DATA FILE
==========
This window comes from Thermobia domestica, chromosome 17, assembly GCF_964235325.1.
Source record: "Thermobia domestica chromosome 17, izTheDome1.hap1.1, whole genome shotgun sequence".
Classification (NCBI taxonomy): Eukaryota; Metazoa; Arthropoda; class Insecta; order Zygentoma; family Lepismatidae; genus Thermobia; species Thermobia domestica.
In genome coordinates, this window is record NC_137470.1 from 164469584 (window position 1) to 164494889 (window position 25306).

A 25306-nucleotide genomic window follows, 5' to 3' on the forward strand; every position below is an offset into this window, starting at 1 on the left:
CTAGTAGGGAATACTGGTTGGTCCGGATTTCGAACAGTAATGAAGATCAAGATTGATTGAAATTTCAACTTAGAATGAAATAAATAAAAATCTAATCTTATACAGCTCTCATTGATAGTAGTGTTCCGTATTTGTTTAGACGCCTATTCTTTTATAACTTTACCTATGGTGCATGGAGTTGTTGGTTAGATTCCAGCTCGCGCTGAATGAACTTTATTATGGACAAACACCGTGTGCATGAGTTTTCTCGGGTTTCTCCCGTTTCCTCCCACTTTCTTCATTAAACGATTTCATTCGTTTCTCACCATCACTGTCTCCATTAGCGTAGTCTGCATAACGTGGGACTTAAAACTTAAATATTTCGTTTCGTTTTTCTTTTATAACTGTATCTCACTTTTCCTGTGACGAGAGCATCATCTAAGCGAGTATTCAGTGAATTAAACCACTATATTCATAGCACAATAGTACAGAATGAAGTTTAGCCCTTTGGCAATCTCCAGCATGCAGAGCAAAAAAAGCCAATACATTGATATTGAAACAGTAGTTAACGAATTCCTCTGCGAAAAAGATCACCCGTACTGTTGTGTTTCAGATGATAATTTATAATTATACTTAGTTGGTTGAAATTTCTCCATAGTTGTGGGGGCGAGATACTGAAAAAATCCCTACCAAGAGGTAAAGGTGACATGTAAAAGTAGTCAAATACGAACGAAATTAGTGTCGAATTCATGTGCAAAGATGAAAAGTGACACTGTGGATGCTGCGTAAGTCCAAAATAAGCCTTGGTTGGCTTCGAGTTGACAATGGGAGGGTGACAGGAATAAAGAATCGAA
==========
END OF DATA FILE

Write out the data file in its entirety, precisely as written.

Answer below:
This window comes from Thermobia domestica, chromosome 17, assembly GCF_964235325.1.
Source record: "Thermobia domestica chromosome 17, izTheDome1.hap1.1, whole genome shotgun sequence".
Classification (NCBI taxonomy): Eukaryota; Metazoa; Arthropoda; class Insecta; order Zygentoma; family Lepismatidae; genus Thermobia; species Thermobia domestica.
In genome coordinates, this window is record NC_137470.1 from 164469584 (window position 1) to 164494889 (window position 25306).

A 25306-nucleotide genomic window follows, 5' to 3' on the forward strand; every position below is an offset into this window, starting at 1 on the left:
CTAGTAGGGAATACTGGTTGGTCCGGATTTCGAACAGTAATGAAGATCAAGATTGATTGAAATTTCAACTTAGAATGAAATAAATAAAAATCTAATCTTATACAGCTCTCATTGATAGTAGTGTTCCGTATTTGTTTAGACGCCTATTCTTTTATAACTTTACCTATGGTGCATGGAGTTGTTGGTTAGATTCCAGCTCGCGCTGAATGAACTTTATTATGGACAAACACCGTGTGCATGAGTTTTCTCGGGTTTCTCCCGTTTCCTCCCACTTTCTTCATTAAACGATTTCATTCGTTTCTCACCATCACTGTCTCCATTAGCGTAGTCTGCATAACGTGGGACTTAAAACTTAAATATTTCGTTTCGTTTTTCTTTTATAACTGTATCTCACTTTTCCTGTGACGAGAGCATCATCTAAGCGAGTATTCAGTGAATTAAACCACTATATTCATAGCACAATAGTACAGAATGAAGTTTAGCCCTTTGGCAATCTCCAGCATGCAGAGCAAAAAAAGCCAATACATTGATATTGAAACAGTAGTTAACGAATTCCTCTGCGAAAAAGATCACCCGTACTGTTGTGTTTCAGATGATAATTTATAATTATACTTAGTTGGTTGAAATTTCTCCATAGTTGTGGGGGCGAGATACTGAAAAAATCCCTACCAAGAGGTAAAGGTGACATGTAAAAGTAGTCAAATACGAACGAAATTAGTGTCGAATTCATGTGCAAAGATGAAAAGTGACACTGTGGATGCTGCGTAAGTCCAAAATAAGCCTTGGTTGGCTTCGAGTTGACAATGGGAGGGTGACAGGAATAAAGAATCGAA